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Microsoft Refreshes its Well-Architected Framework

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Microsoft recently announced a comprehensive refresh of the Well-Architected Framework (WAF) for designing and running optimized workloads on Azure.

Microsoft’s WAF is a set of quality-driven tenets, architectural decision points, and review tools intended to help solution architects build a technical foundation for their workloads. The refresh provides not only guidance for making architectural trade-offs for users’ workloads, but also gives much more precise instructions on how to implement this guidance within the context of their organization.

Overview of the refresh of the Well-Architected Framework (Source: Microsoft Website)

Uli Homann, a corporate VP at Microsoft, writes:

Over the past six months, Microsoft’s cloud solution architects refreshed the Well-Architected Framework by compiling the learnings and experience of over 10,000 engagements that had leveraged the WAF and its assessment. All five pillars of the Well-Architected Framework now follow a common structure that consists exclusively of design principles, design review checklists, trade-offs, recommendation guides, and cloud design patterns.

The design principles present goal-oriented principles that build a foundation for the workload, the design review checklist roughly codified recommendations that drive action, and the trade-offs describe tradeoffs with other pillars. At the same time, the recommendation guides are associated with one or more design review checklists, and the Cloud design patterns provide designs on proven common architecture patterns.

The refresh is specifically aimed at the "Core Well-Architected Review" option as part of the Well-Architected Review assessment, which now aligns with the new content structure in the Well-Architected Framework. Moreover, as the documentation states, every question in every pillar maps to the design review checklist for that pillar. All choices for the questions correlate to the recommendation guides for the related checklist item.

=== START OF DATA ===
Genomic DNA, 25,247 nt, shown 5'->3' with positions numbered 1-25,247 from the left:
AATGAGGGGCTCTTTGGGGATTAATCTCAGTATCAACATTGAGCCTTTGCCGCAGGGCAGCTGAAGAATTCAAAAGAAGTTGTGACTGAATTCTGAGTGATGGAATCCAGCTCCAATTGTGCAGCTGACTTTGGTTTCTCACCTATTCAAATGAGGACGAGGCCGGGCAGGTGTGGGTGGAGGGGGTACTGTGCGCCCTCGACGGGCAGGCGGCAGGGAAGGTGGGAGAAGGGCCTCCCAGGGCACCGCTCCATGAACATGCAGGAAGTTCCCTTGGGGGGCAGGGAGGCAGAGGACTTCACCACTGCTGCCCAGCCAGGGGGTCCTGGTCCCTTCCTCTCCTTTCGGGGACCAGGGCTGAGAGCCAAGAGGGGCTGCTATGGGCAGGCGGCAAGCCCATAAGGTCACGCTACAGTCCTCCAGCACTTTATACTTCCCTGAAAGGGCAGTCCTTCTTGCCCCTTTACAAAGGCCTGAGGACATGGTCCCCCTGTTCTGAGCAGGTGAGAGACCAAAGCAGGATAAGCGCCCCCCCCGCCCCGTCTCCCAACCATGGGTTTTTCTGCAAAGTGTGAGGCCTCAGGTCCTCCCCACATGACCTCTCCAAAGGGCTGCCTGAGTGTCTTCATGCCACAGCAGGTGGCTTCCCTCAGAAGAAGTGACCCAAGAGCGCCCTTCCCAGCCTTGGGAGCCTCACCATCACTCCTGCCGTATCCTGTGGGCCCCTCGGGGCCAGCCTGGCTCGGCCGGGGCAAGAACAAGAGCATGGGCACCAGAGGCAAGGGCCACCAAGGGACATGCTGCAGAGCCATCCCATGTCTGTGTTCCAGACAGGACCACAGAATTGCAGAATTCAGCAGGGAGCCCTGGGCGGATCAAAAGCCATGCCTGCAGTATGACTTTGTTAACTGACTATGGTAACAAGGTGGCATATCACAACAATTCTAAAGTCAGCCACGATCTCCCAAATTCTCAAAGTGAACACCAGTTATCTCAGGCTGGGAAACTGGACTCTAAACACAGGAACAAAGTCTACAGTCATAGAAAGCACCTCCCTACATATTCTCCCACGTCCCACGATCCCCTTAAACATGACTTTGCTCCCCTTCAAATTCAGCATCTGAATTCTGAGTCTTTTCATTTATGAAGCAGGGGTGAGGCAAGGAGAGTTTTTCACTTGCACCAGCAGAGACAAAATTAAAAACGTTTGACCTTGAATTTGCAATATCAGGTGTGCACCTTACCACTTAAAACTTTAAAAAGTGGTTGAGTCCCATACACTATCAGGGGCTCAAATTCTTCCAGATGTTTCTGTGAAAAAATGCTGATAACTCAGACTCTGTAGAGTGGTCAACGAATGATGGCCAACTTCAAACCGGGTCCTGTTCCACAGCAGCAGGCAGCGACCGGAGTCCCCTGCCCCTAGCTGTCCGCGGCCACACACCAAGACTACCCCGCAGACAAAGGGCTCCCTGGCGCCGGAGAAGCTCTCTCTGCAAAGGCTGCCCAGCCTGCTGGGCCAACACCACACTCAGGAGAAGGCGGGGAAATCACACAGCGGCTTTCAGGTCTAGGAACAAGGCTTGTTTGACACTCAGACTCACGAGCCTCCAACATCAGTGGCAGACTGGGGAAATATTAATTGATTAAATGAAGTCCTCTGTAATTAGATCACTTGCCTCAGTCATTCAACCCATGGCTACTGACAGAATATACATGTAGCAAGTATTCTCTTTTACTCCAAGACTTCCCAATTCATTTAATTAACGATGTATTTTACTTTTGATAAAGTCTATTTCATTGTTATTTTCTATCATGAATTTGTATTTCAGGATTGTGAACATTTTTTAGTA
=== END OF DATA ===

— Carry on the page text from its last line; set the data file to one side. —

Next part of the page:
Stephen Sumner, an architecture content lead at Microsoft, explains in an Azure Architecture blog:

The assessment updates target universal workload design best practices. You can run the assessment on any workload in any platform, not only those in Azure. The assessment covers more aspects of your workload at a deeper technical level.


It has 20+ more unique recommendations (375 total) than the previous version of the assessment, but it also has 124 fewer choices to work through. This means you get more tailored guidance with less input required.

Well-Architected Assessment example (Source: Microsoft Architecture Blog)

The two other big cloud providers, AWS and Google, also offer guidance for their platforms with well-architected frameworks. Moreover, AWS recently updated and restructured its Well-Architected Framework.

Lastly, more details on the refresh are available through the "What’s new in the Well-Architected Framework" video.

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